Crude oil spill contained after 21 freight cars jump tracks in Vandergrift

No one injured;

Twenty-one cars of a Norfolk Southern Railway freight train barreled off the tracks on a curve in Vandergrift on Thursday, many of them tumbling onto their sides.

No one was hurt and a thick crude oil that leaked from four of the derailed cars was contained before it could enter drains or the nearby Kiskiminetas River.

At least one railcar struck a building that houses a specialty metals company, MSI Corp., on First Street. The building was evacuated as a precaution.

No injuries reported after freight train derails

Twenty-one cars of a freight train hauling oil and gas derailed this morning in Vandergrift, striking a building that houses a specialty metals firm, authorities said. (Video by Darrell Sapp; 2/13/2014)

The derailment occurred on the outskirts of the Westmoreland County town. "If it was to happen, this is probably one of the better places for it to happen," said Dan Stephens, public safety spokesman for Westmoreland County.

Witnesses at MSI said the crash demolished equipment used to mill steel blocks down to customer specifications. Employees said they heard a tremendous crash and speculated right away that a train had derailed outside.

Hazmat crews responded and the state Department of Environmental Protection sent a emergency response team after reports that oil was leaking.

The 120-car train with three locomotives was headed east around 8 a.m. when it derailed. Norfolk Southern spokesman Dave Pidgeon said 19 of the derailed cars carried a type of oil that is thick enough to be lifted with a shovel.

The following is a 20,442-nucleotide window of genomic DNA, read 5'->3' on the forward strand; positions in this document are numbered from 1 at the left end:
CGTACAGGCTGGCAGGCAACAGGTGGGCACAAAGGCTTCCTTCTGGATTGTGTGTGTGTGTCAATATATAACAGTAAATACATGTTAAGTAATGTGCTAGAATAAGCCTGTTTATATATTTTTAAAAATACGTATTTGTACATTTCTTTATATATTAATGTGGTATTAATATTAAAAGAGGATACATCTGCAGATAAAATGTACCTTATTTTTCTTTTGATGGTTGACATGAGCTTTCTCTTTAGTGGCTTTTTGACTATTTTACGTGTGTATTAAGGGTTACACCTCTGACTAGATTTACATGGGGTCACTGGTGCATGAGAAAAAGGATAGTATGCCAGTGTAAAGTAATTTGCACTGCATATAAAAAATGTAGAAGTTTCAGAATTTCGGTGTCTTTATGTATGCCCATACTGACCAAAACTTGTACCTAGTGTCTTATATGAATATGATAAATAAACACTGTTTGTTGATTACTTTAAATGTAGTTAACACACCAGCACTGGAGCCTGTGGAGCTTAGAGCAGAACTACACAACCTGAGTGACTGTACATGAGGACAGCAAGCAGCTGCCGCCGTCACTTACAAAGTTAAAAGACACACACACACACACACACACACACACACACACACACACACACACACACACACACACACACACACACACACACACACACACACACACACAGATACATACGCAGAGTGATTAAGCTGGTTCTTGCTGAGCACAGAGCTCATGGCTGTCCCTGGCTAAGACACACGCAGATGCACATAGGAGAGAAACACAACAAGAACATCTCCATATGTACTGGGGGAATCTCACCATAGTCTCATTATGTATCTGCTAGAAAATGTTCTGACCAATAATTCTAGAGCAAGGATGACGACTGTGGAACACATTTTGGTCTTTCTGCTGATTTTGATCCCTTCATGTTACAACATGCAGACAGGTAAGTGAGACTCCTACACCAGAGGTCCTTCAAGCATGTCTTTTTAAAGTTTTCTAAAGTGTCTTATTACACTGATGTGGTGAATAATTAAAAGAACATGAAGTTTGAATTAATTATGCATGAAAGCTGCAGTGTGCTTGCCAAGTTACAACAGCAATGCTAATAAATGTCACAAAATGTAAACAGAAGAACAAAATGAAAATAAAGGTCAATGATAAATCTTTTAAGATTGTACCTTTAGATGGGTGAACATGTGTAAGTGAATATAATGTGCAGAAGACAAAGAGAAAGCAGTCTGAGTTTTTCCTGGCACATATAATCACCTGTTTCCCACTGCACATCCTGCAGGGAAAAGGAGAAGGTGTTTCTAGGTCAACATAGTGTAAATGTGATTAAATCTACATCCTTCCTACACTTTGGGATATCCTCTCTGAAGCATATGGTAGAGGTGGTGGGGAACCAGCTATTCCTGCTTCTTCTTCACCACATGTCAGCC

DEP spokesman John Poister said three railcars had minor leaks of crude oil, but a fourth split open, losing several thousand gallons. "The saving grace for us was when the crude hit the snow, it congealed," he said.

Two other derailed cars had liquid propane.

Mr. Poister said as a precaution, the agency notified water companies with intakes downstream of the incident scene.

Two railroad contractors were called to the scene to begin cleanup. Mr. Pidgeon said he did not know how long it would take to clear the wreckage but Mr. Stevens said "it's going to be a long and tedious process."

Mr. Pidgeon said the railroad would investigate the cause of the derailment. "We will look at all human and non-human factors," he said.

In a statement, the railroad said most of the crude spilled in the parking lot of MSI Corp. A small amount of soil was impacted and will be excavated for proper disposal.

Heavy equipment was lifting the derailed rail cars to the sides of the railroad tracks to assess damages. This also will allow the railroad to make track repairs, the statement said. Once all the cars are off the tracks, the railroad will move the crude oil from each car into trucks for transportation off site.

The train was transporting Canadian heavy crude oil, liquid propane, soda ash and food products. "We extend our apologies to MSI for the disruption to their business operations  ... and we also extend our thanks to the local emergency responders and city, county and state agencies for their quick response," the railroad said.

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